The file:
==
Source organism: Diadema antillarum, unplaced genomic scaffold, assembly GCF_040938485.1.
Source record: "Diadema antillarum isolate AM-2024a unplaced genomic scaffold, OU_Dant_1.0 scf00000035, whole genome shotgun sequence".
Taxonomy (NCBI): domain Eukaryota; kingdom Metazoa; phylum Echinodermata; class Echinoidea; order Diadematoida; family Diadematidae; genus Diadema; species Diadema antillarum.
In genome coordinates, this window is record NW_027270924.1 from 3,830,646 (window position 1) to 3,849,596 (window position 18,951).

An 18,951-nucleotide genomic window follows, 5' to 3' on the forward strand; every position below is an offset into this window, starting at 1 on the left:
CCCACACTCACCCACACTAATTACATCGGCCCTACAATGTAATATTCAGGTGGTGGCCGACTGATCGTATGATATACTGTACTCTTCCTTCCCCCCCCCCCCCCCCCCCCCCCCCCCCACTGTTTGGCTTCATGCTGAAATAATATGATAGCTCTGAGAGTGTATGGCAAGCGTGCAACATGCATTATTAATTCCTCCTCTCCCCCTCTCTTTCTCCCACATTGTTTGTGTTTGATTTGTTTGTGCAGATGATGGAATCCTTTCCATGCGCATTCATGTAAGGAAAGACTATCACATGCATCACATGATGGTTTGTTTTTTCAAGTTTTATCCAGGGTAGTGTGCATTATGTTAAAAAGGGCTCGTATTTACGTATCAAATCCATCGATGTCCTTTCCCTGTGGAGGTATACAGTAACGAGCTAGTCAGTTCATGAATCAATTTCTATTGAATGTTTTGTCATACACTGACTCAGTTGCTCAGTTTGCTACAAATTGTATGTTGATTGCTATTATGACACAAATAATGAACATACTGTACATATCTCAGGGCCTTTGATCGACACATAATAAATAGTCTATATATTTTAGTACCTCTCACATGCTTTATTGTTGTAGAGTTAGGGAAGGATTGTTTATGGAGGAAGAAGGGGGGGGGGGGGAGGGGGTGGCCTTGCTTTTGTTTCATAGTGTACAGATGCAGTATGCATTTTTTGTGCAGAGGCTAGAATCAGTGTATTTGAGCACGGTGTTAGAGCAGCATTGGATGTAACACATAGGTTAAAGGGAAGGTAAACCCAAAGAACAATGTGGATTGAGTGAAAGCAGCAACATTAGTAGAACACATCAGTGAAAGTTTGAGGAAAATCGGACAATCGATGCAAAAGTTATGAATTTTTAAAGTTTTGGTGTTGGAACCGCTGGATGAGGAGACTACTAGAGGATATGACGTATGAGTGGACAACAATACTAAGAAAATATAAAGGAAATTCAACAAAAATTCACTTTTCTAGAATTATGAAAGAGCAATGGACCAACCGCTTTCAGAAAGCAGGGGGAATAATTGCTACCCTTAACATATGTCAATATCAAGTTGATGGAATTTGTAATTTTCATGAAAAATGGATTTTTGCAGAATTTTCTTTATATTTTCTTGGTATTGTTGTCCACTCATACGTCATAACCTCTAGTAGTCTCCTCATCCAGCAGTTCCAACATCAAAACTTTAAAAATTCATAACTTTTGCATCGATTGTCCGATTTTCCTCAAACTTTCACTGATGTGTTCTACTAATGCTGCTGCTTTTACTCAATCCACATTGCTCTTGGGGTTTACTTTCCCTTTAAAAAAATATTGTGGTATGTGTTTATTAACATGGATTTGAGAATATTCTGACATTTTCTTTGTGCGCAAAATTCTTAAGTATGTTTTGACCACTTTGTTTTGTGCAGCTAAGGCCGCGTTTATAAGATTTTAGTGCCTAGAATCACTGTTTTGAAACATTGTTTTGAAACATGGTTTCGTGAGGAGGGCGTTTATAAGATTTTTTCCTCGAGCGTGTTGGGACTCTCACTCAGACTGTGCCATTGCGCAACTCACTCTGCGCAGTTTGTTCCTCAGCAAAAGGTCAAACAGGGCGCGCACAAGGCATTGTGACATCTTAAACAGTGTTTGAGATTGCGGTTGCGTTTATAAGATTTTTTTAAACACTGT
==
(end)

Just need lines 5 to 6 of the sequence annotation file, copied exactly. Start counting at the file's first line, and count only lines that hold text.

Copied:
An 18,951-nucleotide genomic window follows, 5' to 3' on the forward strand; every position below is an offset into this window, starting at 1 on the left:
CCCACACTCACCCACACTAATTACATCGGCCCTACAATGTAATATTCAGGTGGTGGCCGACTGATCGTATGATATACTGTACTCTTCCTTCCCCCCCCCCCCCCCCCCCCCCCCCCCCACTGTTTGGCTTCATGCTGAAATAATATGATAGCTCTGAGAGTGTATGGCAAGCGTGCAACATGCATTATTAATTCCTCCTCTCCCCCTCTCTTTCTCCCACATTGTTTGTGTTTGATTTGTTTGTGCAGATGATGGAATCCTTTCCATGCGCATTCATGTAAGGAAAGACTATCACATGCATCACATGATGGTTTGTTTTTTCAAGTTTTATCCAGGGTAGTGTGCATTATGTTAAAAAGGGCTCGTATTTACGTATCAAATCCATCGATGTCCTTTCCCTGTGGAGGTATACAGTAACGAGCTAGTCAGTTCATGAATCAATTTCTATTGAATGTTTTGTCATACACTGACTCAGTTGCTCAGTTTGCTACAAATTGTATGTTGATTGCTATTATGACACAAATAATGAACATACTGTACATATCTCAGGGCCTTTGATCGACACATAATAAATAGTCTATATATTTTAGTACCTCTCACATGCTTTATTGTTGTAGAGTTAGGGAAGGATTGTTTATGGAGGAAGAAGGGGGGGGGGGGGAGGGGGTGGCCTTGCTTTTGTTTCATAGTGTACAGATGCAGTATGCATTTTTTGTGCAGAGGCTAGAATCAGTGTATTTGAGCACGGTGTTAGAGCAGCATTGGATGTAACACATAGGTTAAAGGGAAGGTAAACCCAAAGAACAATGTGGATTGAGTGAAAGCAGCAACATTAGTAGAACACATCAGTGAAAGTTTGAGGAAAATCGGACAATCGATGCAAAAGTTATGAATTTTTAAAGTTTTGGTGTTGGAACCGCTGGATGAGGAGACTACTAGAGGATATGACGTATGAGTGGACAACAATACTAAGAAAATATAAAGGAAATTCAACAAAAATTCACTTTTCTAGAATTATGAAAGAGCAATGGACCAACCGCTTTCAGAAAGCAGGGGGAATAATTGCTACCCTTAACATATGTCAATATCAAGTTGATGGAATTTGTAATTTTCATGAAAAATGGATTTTTGCAGAATTTTCTTTATATTTTCTTGGTATTGTTGTCCACTCATACGTCATAACCTCTAGTAGTCTCCTCATCCAGCAGTTCCAACATCAAAACTTTAAAAATTCATAACTTTTGCATCGATTGTCCGATTTTCCTCAAACTTTCACTGATGTGTTCTACTAATGCTGCTGCTTTTACTCAATCCACATTGCTCTTGGGGTTTACTTTCCCTTTAAAAAAATATTGTGGTATGTGTTTATTAACATGGATTTGAGAATATTCTGACATTTTCTTTGTGCGCAAAATTCTTAAGTATGTTTTGACCACTTTGTTTTGTGCAGCTAAGGCCGCGTTTATAAGATTTTAGTGCCTAGAATCACTGTTTTGAAACATTGTTTTGAAACATGGTTTCGTGAGGAGGGCGTTTATAAGATTTTTTCCTCGAGCGTGTTGGGACTCTCACTCAGACTGTGCCATTGCGCAACTCACTCTGCGCAGTTTGTTCCTCAGCAAAAGGTCAAACAGGGCGCGCACAAGGCATTGTGACATCTTAAACAGTGTTTGAGATTGCGGTTGCGTTTATAAGATTTTTTTAAACACTGT